Palin appears opposed to native sovereignty
GOP vice-presidential candidate Sarah Palin has not stated her position on Hawaiian sovereignty, opposed by John McCain.
Sarah Palin introduced her husband, Todd, at last week's Republican National Convention as being part Yup'ik Eskimo, but that does not necessarily make her sympathetic to indigenous peoples. Sen. John McCain has stated his opposition to Hawaiian sovereignty, and his running mate in the presidential race appears to be in lockstep.
When Sen. Daniel Akaka's Hawaiian sovereignty bill went to the Senate floor two years ago, McCain voted to end a filibuster and allow it to be considered for a vote, because he had promised to do so. He added in a floor speech, "I would like the record to reflect clearly, though, that I am unequivocally opposed to this bill and that I will not support its passage should cloture be invoked."
Sarah Palin was 7 years old when Congress granted sovereignty to native Alaskan tribes in 1971. However, as governor, she has earned the ire of indigenous Alaskans, according to a blog by Sara Marie Ortiz, an Acoma Pueblo writer and graduate student at Antioch University in Los Angeles. Described on her MySpace page as an advocate of indigenous women and children, she plans to enter law school next year at New Mexico University, where she has been accepted.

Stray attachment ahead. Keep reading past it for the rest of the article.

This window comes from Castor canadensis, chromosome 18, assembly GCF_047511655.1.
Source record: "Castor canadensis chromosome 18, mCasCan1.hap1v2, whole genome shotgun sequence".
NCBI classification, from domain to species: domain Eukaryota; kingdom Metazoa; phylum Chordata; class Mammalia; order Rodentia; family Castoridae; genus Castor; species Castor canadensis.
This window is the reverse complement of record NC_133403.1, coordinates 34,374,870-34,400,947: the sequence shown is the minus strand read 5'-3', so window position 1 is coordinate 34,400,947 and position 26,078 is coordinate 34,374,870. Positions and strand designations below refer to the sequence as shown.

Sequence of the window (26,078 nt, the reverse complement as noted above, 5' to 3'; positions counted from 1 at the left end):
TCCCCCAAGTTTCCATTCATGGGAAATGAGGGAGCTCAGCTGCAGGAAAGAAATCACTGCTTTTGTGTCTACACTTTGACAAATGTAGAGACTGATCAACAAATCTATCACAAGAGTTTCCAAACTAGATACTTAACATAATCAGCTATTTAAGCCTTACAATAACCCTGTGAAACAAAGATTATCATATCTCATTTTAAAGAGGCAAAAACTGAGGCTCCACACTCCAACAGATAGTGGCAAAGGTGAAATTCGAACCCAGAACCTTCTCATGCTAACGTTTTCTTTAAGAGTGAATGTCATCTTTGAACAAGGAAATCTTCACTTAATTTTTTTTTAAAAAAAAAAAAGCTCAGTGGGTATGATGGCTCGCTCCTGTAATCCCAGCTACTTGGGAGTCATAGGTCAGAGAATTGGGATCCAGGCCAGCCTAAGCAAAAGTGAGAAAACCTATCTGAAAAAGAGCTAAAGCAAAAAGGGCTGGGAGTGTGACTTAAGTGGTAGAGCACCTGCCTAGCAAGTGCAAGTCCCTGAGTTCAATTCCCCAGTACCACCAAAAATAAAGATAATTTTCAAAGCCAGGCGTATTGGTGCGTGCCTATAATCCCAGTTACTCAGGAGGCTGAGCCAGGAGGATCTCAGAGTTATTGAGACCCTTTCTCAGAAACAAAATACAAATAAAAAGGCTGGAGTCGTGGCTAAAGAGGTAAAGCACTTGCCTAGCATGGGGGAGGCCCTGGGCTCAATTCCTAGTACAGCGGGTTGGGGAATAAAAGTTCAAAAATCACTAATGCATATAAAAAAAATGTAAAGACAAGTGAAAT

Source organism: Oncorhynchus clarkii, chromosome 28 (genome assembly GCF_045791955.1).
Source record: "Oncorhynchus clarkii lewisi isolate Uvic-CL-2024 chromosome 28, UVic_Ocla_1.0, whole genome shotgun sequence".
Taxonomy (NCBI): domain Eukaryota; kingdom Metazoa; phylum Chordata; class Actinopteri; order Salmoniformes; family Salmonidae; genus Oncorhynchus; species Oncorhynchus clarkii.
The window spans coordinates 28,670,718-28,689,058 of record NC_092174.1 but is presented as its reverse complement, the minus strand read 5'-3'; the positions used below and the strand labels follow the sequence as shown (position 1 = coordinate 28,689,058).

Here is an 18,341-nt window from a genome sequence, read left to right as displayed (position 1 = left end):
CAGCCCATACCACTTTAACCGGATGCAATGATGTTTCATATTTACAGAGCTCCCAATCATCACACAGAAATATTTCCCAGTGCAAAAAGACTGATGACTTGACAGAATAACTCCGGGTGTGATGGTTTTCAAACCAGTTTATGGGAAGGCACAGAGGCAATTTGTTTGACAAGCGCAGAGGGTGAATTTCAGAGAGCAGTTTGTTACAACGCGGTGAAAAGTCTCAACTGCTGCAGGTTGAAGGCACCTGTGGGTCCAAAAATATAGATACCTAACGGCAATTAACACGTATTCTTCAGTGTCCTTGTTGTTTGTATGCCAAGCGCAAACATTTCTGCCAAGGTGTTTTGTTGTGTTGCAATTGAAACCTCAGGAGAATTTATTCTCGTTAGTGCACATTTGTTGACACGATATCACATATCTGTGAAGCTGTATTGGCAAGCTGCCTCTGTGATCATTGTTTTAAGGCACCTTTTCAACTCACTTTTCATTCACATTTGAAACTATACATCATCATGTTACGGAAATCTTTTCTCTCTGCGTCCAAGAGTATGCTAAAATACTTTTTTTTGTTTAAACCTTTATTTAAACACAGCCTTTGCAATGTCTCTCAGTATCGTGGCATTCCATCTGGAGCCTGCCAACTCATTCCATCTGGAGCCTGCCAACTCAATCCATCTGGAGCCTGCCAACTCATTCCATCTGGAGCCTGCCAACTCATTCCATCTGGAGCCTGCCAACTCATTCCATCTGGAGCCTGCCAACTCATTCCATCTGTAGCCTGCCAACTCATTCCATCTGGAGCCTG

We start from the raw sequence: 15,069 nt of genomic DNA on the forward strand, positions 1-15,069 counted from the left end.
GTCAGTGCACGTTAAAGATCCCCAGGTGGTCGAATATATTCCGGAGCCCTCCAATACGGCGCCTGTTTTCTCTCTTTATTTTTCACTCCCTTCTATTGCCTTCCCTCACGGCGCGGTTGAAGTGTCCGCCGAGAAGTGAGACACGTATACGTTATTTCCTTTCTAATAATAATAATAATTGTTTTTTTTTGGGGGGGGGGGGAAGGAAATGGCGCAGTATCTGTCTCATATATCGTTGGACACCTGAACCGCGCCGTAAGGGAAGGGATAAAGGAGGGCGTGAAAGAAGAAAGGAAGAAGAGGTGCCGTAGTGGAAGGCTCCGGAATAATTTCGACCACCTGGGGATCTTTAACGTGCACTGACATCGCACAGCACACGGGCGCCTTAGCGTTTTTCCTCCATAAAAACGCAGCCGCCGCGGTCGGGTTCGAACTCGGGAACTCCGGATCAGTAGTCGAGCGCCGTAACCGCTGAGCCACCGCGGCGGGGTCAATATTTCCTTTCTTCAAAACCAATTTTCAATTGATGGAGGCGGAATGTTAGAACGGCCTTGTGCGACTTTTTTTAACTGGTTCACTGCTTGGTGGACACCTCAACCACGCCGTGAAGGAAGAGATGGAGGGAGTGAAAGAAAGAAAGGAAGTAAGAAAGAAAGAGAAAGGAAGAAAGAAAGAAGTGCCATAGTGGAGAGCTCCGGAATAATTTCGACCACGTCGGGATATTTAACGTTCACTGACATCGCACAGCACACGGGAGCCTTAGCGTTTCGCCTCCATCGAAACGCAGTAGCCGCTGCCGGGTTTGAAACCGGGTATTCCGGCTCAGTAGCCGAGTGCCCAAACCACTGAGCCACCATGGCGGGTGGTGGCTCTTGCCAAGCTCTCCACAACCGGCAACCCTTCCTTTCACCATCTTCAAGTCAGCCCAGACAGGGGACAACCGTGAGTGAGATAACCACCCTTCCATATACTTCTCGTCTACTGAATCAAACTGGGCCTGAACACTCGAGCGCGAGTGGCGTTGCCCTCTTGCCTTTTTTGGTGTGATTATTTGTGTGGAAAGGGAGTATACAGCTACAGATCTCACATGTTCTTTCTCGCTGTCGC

In a detailed treatise copied onto the Barack Obama campaign Web site, Ortiz has documented Palin's attempt as Alaska governor to narrow federal protection of native Alaskan subsistence fishing and hunting. Her arguments, which would enhance sport fishing and hunting, have been rejected by federal judges and are on appeal.
Palin "does not technically challenge" native Alaskan sovereignty, but has tried to block tribal jurisdiction over the welfare of native children, according to Ortiz. State and federal courts have struck down Palin's policy, and the issue is on appeal in the federal court system.
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